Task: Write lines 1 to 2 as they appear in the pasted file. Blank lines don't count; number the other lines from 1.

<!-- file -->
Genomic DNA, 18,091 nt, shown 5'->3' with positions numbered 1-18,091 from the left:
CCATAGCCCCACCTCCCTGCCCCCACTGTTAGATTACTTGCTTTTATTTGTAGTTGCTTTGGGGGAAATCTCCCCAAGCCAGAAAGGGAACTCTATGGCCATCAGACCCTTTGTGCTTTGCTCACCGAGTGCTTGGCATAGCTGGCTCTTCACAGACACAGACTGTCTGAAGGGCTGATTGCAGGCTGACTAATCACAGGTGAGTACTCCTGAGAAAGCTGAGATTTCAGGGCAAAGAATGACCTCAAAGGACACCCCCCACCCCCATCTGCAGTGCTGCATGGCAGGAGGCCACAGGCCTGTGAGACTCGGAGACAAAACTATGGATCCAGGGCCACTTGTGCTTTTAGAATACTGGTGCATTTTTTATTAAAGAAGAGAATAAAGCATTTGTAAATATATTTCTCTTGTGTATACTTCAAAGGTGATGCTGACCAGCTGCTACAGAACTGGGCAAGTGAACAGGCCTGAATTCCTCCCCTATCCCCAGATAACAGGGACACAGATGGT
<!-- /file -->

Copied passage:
Genomic DNA, 18,091 nt, shown 5'->3' with positions numbered 1-18,091 from the left:
CCATAGCCCCACCTCCCTGCCCCCACTGTTAGATTACTTGCTTTTATTTGTAGTTGCTTTGGGGGAAATCTCCCCAAGCCAGAAAGGGAACTCTATGGCCATCAGACCCTTTGTGCTTTGCTCACCGAGTGCTTGGCATAGCTGGCTCTTCACAGACACAGACTGTCTGAAGGGCTGATTGCAGGCTGACTAATCACAGGTGAGTACTCCTGAGAAAGCTGAGATTTCAGGGCAAAGAATGACCTCAAAGGACACCCCCCACCCCCATCTGCAGTGCTGCATGGCAGGAGGCCACAGGCCTGTGAGACTCGGAGACAAAACTATGGATCCAGGGCCACTTGTGCTTTTAGAATACTGGTGCATTTTTTATTAAAGAAGAGAATAAAGCATTTGTAAATATATTTCTCTTGTGTATACTTCAAAGGTGATGCTGACCAGCTGCTACAGAACTGGGCAAGTGAACAGGCCTGAATTCCTCCCCTATCCCCAGATAACAGGGACACAGATGGT